Seventeenth Century Art: from Baroque to Classicism

Lacour wing
European Caravaggism
Although Caravaggio (1571-1610) never established a workshop, his theatrical new style influenced the whole of Europe, inspiring generations of artists who travelled through Rome during the 1600-1620s and beyond. Seduced by his dramatical personal life and his descriptive naturalist paintings in chiaroscuro, his followers imitated his use of light to enhance the physical reality of sacred and profane scenes. Through them, Caravaggism became an international movement in Europe and one of the keystones of Seventeenth Century Art as goes to show our collection of Italian, French, Dutch and Spanish paintings. 
Artus Wolfaerts, Les Quatre Evangélistes, 17e siècle
Maître à la chandelle, Saint Sébastien soigné par Irène, première moitié du 17e siècle.
Pierre de Cortone, Vierge à l'Enfant, vers 1641.
The Golden Age of the Low Countries
The Low-Countries experienced a flourishing of cultural activities during the 17th Century: in the Flanders, religious themes dominated the artistic scene whereas in Holland, Genre painting enjoyed enormous popularity. With the influx of trade boosted by Maritime commerce, the large middle and merchant class became art patrons. They commissioned landscapes, which became a genre in itself, and still-lives punctuated with symbols of the fleeting nature of earthly pleasures. A Dutch tradition of portraiture also flowered, celebrating the rise of the Bourgeoisie’s new status. 

Jan Van Kessel, Nature morte aux fruits et crustacés, 1653
Cornelis Saftleven, Paysage pastoral avec un trayeur, 1642
Adriaen Hanneman, Portrait de famille, vers 1660
Around the pivotal figure of Rubens 
Peter Paul Rubens was a European artist. Born in Koln, he settled in Antwerp after a long sojourn in Italy. He worked for the royal courts of Spain, France and England and absorbed the different styles of each artistic school with astonishing talent. Not only a pivotal figure on the international stage, he also excelled in every genre, whether it be religious pictures, mythological scenes, classical and modern history or portraits, all with his brilliant use of colour. The emulation of his students – such as Hoecke, Seghers or Boeckhorst –, made his Antwerpian workshop one of the most prominent in Europe, as our collection demonstrates, showing the diversity and richness of this Flemish School.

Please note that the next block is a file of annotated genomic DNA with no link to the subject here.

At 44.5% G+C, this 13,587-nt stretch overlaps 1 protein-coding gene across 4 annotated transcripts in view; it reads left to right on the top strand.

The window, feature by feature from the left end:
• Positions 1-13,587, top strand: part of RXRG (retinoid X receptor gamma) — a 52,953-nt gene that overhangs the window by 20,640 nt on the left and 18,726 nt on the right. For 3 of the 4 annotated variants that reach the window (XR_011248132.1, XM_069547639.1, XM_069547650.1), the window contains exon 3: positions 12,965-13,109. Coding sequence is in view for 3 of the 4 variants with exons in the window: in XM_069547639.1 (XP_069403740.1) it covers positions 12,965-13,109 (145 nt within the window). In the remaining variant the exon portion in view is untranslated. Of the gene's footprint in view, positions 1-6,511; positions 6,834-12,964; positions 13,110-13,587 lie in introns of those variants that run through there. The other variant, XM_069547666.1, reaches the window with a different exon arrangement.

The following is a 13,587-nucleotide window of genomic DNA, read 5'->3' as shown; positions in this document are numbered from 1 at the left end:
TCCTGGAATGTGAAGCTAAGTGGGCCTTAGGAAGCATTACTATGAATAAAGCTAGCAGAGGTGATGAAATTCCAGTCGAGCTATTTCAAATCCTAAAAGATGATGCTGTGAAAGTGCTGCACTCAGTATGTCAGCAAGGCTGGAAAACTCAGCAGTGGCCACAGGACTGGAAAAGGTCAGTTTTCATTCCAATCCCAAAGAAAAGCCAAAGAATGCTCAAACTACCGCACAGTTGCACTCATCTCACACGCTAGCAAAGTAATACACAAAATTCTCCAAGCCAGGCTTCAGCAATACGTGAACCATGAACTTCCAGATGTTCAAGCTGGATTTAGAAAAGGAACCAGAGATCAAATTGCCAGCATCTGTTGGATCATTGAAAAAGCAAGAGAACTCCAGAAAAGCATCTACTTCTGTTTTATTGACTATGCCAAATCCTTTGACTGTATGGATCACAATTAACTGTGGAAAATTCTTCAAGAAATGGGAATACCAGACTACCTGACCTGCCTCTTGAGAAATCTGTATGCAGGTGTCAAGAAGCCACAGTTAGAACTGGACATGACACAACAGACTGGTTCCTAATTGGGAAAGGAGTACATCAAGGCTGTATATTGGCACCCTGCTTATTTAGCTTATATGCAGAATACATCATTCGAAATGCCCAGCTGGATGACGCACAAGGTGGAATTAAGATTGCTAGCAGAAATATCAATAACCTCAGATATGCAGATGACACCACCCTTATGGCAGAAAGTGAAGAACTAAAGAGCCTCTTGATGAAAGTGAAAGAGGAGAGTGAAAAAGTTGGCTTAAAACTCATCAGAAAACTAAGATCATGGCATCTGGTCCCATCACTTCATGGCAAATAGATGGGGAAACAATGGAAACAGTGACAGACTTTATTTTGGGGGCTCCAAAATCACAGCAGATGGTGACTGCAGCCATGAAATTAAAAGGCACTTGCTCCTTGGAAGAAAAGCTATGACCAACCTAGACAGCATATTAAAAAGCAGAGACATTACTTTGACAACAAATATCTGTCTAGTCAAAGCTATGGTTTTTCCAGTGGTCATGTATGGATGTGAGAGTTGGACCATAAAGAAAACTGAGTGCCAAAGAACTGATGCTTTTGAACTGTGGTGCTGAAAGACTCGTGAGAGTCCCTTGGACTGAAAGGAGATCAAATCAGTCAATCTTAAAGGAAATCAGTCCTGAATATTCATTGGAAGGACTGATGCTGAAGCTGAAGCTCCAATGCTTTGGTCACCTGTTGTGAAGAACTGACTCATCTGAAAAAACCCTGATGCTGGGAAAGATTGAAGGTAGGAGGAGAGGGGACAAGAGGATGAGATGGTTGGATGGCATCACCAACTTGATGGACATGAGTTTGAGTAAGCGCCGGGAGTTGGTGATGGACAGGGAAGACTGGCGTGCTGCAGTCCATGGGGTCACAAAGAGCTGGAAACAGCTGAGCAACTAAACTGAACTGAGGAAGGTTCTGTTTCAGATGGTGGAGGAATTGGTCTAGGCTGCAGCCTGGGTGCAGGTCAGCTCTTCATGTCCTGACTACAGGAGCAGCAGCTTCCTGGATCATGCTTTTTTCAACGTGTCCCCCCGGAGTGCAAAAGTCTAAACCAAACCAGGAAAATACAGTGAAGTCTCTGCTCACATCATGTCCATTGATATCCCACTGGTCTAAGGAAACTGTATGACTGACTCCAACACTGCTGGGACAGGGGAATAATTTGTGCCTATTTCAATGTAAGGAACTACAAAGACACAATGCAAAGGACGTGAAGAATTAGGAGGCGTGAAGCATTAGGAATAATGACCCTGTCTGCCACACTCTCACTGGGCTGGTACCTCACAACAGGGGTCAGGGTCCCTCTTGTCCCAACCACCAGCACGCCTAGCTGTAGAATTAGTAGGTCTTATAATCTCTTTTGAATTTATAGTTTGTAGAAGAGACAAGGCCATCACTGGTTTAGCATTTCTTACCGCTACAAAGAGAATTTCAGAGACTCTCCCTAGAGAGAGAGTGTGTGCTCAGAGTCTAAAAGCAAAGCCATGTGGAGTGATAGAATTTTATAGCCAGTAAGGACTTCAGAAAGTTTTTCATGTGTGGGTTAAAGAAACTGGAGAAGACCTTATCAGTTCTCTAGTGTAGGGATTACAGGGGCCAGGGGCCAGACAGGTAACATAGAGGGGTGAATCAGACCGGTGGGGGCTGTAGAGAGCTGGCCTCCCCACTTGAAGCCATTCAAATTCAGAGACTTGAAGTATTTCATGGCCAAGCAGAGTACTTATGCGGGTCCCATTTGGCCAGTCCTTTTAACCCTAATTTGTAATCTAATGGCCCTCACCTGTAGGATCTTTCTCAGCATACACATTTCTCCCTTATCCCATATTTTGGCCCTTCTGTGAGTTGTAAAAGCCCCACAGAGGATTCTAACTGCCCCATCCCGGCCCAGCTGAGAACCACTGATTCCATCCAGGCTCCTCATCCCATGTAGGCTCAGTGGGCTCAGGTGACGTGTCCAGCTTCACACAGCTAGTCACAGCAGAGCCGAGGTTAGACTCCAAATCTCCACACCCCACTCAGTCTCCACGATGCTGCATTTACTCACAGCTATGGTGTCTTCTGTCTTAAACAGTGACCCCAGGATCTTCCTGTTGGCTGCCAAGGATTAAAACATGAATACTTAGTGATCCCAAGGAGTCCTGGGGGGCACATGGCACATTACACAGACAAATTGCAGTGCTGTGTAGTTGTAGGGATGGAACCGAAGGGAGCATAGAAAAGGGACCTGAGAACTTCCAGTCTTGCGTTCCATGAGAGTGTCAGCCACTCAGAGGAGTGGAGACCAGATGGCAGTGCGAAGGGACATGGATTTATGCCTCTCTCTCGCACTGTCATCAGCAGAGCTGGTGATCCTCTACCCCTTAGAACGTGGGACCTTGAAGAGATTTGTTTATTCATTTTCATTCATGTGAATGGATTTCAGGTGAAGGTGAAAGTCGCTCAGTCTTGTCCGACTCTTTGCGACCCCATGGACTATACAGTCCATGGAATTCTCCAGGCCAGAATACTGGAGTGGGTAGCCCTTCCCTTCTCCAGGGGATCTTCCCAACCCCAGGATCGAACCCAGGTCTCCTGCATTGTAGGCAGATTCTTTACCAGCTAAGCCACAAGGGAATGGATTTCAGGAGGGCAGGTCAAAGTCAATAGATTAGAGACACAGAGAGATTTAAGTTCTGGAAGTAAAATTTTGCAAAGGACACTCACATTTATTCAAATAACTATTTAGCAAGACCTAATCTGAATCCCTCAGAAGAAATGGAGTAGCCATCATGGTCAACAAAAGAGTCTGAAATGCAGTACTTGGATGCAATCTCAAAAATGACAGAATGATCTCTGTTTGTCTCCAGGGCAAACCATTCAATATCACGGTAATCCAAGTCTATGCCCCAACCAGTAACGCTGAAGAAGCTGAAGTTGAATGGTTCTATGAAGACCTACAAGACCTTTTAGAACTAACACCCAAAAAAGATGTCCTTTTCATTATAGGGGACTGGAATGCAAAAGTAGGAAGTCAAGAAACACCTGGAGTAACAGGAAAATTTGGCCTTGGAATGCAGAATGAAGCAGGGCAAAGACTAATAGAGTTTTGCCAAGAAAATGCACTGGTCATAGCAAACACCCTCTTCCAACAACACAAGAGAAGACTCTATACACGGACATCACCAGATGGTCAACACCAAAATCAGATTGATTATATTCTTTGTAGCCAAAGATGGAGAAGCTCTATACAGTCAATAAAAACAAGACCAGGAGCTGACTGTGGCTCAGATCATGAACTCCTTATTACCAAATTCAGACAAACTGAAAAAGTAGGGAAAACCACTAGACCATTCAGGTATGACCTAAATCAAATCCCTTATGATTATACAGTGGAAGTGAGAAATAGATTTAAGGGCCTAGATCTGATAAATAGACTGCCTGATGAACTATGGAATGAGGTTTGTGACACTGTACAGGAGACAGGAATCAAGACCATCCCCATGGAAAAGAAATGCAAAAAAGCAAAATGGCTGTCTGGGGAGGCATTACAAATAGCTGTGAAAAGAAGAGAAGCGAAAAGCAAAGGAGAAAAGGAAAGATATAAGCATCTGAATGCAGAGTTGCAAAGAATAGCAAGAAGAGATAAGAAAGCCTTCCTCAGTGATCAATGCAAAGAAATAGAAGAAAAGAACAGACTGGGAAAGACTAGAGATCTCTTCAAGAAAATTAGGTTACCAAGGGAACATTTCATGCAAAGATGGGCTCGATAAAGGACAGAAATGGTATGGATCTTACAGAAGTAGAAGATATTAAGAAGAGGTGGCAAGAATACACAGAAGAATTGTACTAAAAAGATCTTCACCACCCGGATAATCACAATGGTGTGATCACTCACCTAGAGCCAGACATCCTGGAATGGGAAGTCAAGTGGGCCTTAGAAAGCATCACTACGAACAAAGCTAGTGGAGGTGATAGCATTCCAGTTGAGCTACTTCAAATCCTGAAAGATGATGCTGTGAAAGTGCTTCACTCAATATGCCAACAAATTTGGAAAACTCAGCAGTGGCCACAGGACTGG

Pierre Paul Rubens, L'enlèvement de Ganymède, 1612
French Classicism. 17th-18th Centuries
Classicism of the Ancien Régime, characterised by the conventions of classical art and rhetorical gestures conveying “Ideal Beauty”, celebrated moral themes encouraging spiritual meditation or carrying a moral or philosophical message. If the beginning of the 17th Century reaffirmed the value of religious images produced in the wake of the Council of Trent, the end of it saw the consolidation of Absolute Monarchy. The Académie royale de Peinture et de Sculpture, founded by Louis XIV ranked History Painting and portraiture as the highest genres, endorsing a hierarchy that celebrated the heroic actions of Great Men. 
Louis Ferdinand Elle l'Aîné, Portrait de Philippe d'Orléans, frère de Louis XIV, 17e siècle.
Maître à la chandelle, Saint Sébastien soigné par Irène, première moitié du 17e siècle

Maître à la chandelle, Saint Sébastien soigné par Irène, première moitié du 17e siècle